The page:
For a while I had been casually searching for a way to overlay US time zones over a map for a project I was working on. It was never important enough to have a solution that required paying for something so I was searching for some type of government data source.
I've had opertunities to work with a number of different GIS packages in the past (see my post comparing a few). Most of them are great but they all cost a lot of money to use. If you trying to get your feet wet and don't want to spend money on one of the real services there are a number of places where you can start like yahoo or ESRI. These free services however have strict rules about using them for any commercial venture. So if you wanted to do geocoding for something that you charge for you need something else.
That something else could be one of the few open source applications that have sprung up. The first one has been around for a good while: geocoder.us. geocoder.us is has a free web service you can use to do your geocoding and they also give away the software they use to do it for free. The code they use to do all the work is in perl so it should work on a number of platforms (they also have a blog with some PHP examples). The second choice would be a newer entry SRC Open Source Explorer Geocoder. The code for SRC Open Source Explorer Geocoder is windows only for now but maybe someone will come along and port it to Unix. Now for the bad new. Both of these applications need a source of data and the most likely source of data for the average joe would be the US TIGER data. The TIGER data isn't too bad but it isn't great and not nearly as good as a purchased dataset. But you can't get better than free so if you are interested in a way to do free geocoding without comercial use restrictions then geocoder.us or SRC Open Source Explorer Geocoder are good places to start.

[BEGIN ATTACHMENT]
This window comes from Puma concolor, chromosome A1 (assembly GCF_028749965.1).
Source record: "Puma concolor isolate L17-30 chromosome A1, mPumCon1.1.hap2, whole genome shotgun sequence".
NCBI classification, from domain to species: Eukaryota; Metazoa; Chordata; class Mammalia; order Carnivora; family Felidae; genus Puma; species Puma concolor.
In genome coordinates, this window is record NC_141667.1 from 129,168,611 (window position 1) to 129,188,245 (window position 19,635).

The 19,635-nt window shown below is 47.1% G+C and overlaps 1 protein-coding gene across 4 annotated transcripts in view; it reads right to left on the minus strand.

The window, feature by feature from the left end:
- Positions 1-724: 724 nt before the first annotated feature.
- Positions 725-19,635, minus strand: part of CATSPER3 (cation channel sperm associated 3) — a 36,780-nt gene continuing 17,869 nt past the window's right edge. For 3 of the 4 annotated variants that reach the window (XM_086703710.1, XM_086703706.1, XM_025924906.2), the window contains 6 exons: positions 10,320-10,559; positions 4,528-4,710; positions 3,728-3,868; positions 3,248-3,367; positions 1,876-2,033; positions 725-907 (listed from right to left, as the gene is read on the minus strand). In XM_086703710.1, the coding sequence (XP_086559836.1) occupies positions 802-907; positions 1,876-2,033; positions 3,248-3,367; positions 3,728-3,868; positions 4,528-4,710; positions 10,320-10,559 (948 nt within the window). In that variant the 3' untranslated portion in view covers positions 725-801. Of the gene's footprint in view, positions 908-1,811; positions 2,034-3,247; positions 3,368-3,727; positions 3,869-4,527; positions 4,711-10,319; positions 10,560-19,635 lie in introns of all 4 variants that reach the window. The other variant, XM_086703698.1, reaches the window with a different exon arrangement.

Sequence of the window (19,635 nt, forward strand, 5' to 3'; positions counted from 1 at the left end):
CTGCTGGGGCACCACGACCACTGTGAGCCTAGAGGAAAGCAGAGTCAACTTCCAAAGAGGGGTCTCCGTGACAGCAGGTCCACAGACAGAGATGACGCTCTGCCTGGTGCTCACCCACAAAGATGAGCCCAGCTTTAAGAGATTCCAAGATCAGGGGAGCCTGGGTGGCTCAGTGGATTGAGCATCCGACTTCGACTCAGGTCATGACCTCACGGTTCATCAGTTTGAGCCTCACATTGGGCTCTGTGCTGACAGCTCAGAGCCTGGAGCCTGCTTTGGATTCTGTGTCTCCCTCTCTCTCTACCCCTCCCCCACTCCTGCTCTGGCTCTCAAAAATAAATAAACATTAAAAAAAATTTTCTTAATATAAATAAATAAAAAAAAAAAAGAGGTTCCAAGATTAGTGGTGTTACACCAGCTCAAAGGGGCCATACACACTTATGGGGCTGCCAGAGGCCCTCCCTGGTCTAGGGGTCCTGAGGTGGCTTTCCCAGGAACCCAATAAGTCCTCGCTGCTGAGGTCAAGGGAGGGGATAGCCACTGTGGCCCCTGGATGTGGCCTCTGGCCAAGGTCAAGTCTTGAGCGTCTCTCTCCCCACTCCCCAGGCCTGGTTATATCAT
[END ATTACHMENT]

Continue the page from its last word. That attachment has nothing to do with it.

Techcrunch has a good review by Frank Gruber of the look and feel of mapping services. I think it is notable that ESRI's service is not included in the review. I think it is at least as good as the mapquest service. I may have to find time to redo my review of the acuracy of each again and a more technical evaluation of each.
I recently had an opportunity to use ESRI's ArcSDE again. It is a spatial database interface and in this instance I was using the java api. I wanted to change what used to be a query using a rectangle into a query using a circle. For some reason parts of the java api for ArcSDE require a C library or something. I gave up pretty quickly on trying to make their arc function work since the documentation wasn't very clear on how it worked. Instead I decided to figure out how to approximate a circle with a polygon and use that instead. Here is the result of that research.
I've been evaluating a couple different mapping software packages recently and the other day I noticed that the same addresses geocoded (for those who don't know what geocoding is you can find out more about it here) to different locations. They are mostly the same but I figured it was interesting enough to do some more digging and see how different mapping services compared.I looked at the following services. Some of them are commercial services with open apis (ESRI and mapquest) and some of them are non-commercial services with open apis (yahoo and google although google does not have a geocoding api).